o. The financial support is provided by Mr M [39].
p. The profit made by Mr J in the last financial year was £16,000 from which he pays rent and supports his wife and 2 children. In addition he receives a contribution from AK who earns £200 pw.
q. That the appellant relies on her son Mr M to financially support her for her essential needs and not from the sponsor and her husband Mr J as claimed [42].

5. In grounds of appeal the appellant argues that the Judge considered the appeal on a factual basis not with reference to the reasons given for the refusal in which it was accepted that remittances had been sent to the appellant by Mr J. The respondent did not accept that the appellant had demonstrated her circumstances in Bangladesh. The appellant was not prepared to deal with the issues raised at the hearing, nor able to counter the finding made by the Judge. The Judge erred by finding a threshold amount of money sent for the appellant.

6. The Judge’s assessment of credibility was affected by her observation recorded at [16] that she had concerns that the appellant’s sons had entered into marriages of convenience.

7. Permission was granted by UTJ Reeds on 3 November 2023 who found it arguable that the Judge had undertaken an assessment not previously raised and the appellant was not in a position to counter it and in circumstances where there was no evidential basis to support the finding.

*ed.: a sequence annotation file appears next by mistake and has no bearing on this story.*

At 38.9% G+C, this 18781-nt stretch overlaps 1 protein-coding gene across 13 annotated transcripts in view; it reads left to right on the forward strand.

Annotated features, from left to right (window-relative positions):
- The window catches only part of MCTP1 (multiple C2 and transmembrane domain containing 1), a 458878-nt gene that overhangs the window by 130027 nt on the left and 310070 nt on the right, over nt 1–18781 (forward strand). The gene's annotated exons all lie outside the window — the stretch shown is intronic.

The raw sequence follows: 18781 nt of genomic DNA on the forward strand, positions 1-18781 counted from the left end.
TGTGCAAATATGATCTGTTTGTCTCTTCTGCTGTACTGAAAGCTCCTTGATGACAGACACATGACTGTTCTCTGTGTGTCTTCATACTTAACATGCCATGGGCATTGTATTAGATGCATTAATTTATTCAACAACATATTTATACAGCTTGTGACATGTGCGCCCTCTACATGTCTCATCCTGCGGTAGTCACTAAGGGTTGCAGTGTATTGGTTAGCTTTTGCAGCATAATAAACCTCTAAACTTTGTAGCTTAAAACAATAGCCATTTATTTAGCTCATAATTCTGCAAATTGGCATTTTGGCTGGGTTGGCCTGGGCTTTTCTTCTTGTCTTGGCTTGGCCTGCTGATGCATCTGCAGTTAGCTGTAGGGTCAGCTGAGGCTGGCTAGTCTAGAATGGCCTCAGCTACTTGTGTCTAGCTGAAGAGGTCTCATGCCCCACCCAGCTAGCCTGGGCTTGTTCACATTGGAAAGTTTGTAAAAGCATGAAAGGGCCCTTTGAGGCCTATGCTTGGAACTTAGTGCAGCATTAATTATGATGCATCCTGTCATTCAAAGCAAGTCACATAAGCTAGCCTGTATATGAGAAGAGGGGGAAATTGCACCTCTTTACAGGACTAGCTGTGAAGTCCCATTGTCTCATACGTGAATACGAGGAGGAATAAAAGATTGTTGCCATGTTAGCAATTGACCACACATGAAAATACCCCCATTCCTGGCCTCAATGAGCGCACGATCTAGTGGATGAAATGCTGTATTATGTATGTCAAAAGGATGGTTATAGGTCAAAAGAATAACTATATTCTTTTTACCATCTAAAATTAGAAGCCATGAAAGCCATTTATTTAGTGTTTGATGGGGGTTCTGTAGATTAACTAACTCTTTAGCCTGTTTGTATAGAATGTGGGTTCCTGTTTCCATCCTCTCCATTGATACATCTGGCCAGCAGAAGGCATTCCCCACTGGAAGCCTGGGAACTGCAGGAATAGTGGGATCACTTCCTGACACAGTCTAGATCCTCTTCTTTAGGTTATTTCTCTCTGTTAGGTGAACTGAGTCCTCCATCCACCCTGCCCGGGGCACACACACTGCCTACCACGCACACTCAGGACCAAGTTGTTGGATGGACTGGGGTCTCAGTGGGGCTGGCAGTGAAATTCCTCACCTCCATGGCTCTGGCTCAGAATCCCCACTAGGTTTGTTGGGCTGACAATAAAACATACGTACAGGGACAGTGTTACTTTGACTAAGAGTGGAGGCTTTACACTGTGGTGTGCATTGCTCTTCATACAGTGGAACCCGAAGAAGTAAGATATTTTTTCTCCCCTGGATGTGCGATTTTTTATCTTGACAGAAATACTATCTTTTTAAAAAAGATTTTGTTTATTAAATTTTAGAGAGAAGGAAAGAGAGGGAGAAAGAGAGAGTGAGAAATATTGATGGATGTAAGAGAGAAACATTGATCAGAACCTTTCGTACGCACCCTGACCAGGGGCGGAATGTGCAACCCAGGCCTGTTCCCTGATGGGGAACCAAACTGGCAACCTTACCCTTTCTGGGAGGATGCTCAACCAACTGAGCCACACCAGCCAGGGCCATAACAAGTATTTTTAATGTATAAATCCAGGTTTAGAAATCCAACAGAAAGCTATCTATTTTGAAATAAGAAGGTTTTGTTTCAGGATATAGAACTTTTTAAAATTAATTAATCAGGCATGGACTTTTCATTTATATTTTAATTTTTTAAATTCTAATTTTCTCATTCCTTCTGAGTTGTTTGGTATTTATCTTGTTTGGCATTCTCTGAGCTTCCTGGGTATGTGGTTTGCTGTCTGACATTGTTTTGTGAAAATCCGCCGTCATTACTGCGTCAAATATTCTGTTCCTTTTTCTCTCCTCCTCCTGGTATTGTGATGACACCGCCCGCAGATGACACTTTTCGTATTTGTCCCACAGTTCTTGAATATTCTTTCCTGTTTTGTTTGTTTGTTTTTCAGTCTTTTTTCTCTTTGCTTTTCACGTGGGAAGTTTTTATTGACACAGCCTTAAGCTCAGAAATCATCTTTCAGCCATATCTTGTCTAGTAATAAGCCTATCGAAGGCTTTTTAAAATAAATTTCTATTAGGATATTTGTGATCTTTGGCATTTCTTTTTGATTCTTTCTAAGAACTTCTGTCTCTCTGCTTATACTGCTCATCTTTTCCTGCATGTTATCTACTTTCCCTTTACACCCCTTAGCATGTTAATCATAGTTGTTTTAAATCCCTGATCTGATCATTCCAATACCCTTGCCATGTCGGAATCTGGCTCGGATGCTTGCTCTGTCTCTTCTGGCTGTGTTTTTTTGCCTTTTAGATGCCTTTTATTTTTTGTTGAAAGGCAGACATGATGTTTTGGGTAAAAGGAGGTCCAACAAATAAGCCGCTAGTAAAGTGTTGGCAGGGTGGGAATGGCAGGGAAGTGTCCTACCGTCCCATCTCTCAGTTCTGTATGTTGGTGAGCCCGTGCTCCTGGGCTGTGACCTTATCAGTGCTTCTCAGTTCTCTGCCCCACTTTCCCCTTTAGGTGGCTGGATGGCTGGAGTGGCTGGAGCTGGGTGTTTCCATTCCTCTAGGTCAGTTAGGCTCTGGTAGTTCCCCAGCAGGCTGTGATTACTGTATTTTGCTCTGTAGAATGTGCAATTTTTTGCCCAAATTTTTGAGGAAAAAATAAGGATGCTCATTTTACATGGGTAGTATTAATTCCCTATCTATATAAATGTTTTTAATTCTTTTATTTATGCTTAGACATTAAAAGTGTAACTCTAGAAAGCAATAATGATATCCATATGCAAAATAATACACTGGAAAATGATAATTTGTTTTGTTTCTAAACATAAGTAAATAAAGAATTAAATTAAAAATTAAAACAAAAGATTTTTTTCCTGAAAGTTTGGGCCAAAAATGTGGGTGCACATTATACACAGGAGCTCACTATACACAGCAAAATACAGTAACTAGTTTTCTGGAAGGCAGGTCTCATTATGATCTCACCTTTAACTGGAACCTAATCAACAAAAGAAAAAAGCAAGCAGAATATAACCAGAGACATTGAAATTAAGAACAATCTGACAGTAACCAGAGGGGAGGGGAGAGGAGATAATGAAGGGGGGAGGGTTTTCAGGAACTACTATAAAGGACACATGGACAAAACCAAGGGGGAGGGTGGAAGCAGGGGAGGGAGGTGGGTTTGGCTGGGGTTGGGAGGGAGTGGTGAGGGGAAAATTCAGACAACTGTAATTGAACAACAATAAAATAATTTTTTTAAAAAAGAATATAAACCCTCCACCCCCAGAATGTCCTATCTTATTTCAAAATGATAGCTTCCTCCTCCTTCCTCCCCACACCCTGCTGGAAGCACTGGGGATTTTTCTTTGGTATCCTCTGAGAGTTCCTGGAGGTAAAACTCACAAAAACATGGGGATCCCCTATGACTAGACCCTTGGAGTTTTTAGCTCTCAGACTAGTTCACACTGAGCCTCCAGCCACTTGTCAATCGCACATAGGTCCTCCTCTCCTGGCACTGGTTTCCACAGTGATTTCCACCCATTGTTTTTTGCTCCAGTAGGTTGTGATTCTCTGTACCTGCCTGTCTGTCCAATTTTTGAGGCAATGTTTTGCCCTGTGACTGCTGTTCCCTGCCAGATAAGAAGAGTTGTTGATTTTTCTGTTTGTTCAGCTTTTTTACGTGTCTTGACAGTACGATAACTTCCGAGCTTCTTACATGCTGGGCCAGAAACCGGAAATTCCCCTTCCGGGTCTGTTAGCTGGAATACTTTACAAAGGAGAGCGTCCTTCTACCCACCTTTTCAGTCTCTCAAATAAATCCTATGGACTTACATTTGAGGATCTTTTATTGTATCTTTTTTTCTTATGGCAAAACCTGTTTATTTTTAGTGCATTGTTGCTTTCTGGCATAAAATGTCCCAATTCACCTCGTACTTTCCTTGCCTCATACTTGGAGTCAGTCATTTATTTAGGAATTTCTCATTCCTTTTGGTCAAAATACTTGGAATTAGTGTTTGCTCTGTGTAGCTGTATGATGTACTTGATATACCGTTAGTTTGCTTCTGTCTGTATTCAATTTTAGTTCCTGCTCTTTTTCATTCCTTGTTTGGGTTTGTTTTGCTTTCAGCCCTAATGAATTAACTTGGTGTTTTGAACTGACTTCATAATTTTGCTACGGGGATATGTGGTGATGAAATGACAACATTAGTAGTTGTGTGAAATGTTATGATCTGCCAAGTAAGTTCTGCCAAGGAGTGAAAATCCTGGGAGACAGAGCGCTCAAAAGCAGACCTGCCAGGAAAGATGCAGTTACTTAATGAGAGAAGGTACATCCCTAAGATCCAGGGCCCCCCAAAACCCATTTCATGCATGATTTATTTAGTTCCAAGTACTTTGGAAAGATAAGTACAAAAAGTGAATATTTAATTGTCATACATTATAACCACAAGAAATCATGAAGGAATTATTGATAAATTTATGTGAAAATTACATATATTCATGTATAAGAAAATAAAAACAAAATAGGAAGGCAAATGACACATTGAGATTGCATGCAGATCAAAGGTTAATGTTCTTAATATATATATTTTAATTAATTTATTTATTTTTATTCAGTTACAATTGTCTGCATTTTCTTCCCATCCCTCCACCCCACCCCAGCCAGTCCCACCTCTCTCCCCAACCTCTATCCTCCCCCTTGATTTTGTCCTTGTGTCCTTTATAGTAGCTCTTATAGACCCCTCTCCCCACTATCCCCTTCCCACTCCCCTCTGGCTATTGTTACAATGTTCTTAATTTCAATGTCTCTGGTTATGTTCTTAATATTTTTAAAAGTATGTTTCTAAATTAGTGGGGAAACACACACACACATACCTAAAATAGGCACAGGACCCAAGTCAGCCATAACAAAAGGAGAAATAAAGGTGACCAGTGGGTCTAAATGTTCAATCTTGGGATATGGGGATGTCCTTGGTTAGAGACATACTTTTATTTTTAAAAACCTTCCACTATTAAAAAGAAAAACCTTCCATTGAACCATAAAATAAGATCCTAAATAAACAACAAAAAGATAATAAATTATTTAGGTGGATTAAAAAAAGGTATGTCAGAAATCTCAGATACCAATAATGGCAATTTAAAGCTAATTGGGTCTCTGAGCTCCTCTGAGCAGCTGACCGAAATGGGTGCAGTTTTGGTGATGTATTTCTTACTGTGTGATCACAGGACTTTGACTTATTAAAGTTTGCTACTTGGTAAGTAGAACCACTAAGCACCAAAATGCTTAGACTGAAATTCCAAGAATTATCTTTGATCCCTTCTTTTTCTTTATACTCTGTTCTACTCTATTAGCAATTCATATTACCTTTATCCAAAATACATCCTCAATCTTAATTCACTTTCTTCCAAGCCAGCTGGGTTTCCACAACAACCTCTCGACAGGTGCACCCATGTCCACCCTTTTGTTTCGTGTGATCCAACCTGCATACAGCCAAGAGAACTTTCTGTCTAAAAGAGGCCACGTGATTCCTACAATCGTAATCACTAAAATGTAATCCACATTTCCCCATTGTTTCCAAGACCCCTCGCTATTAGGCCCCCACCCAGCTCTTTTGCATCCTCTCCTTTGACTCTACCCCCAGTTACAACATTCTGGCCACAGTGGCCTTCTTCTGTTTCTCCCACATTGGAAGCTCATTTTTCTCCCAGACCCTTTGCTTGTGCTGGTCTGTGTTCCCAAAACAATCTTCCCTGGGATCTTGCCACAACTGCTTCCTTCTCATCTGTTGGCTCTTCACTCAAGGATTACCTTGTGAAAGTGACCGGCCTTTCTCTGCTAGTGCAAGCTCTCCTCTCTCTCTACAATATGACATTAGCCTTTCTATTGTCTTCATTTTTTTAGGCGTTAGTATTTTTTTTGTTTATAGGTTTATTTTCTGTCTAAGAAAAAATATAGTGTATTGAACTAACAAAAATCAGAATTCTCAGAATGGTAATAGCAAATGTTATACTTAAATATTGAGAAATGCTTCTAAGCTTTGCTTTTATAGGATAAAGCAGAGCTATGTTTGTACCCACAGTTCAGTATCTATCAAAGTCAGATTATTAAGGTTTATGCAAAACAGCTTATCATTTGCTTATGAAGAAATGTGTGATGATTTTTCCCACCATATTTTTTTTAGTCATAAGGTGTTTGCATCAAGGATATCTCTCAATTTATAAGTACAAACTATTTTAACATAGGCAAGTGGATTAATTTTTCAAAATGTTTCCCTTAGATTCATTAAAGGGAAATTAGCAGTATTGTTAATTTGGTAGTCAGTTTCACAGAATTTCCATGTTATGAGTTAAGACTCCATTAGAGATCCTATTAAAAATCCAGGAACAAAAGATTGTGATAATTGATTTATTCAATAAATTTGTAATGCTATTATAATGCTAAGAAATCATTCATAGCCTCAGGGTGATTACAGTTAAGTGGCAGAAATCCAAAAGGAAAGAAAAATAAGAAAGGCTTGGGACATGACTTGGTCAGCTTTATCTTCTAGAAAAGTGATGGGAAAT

Error of law hearing

8. At the hearing before us Mr Hingora relied on Abdi [2023]EWCA Civ 1455 and expanded on the grounds of appeal. His main point was that the respondent identified the core issue as essential needs. The Judge had strayed from that narrow focus and it was not reasonably foreseeable that those issues would arise, leading to unfairness to the appellant who was not in a position to deal with the issues raised and had no opportunity to adduce evidence in support. The Judge could have allowed an adjournment for further evidence to be provided. In Abdi the Court made it clear that unfairness arose where the refusal did not make it obvious that the further matters had to be dealt with, and that it was not reasonably foreseeable by the appellant to have known that such matters would be raised. It was not possible to say what the outcome would have been nor that it would be pointless to remit the appeal to the FTT.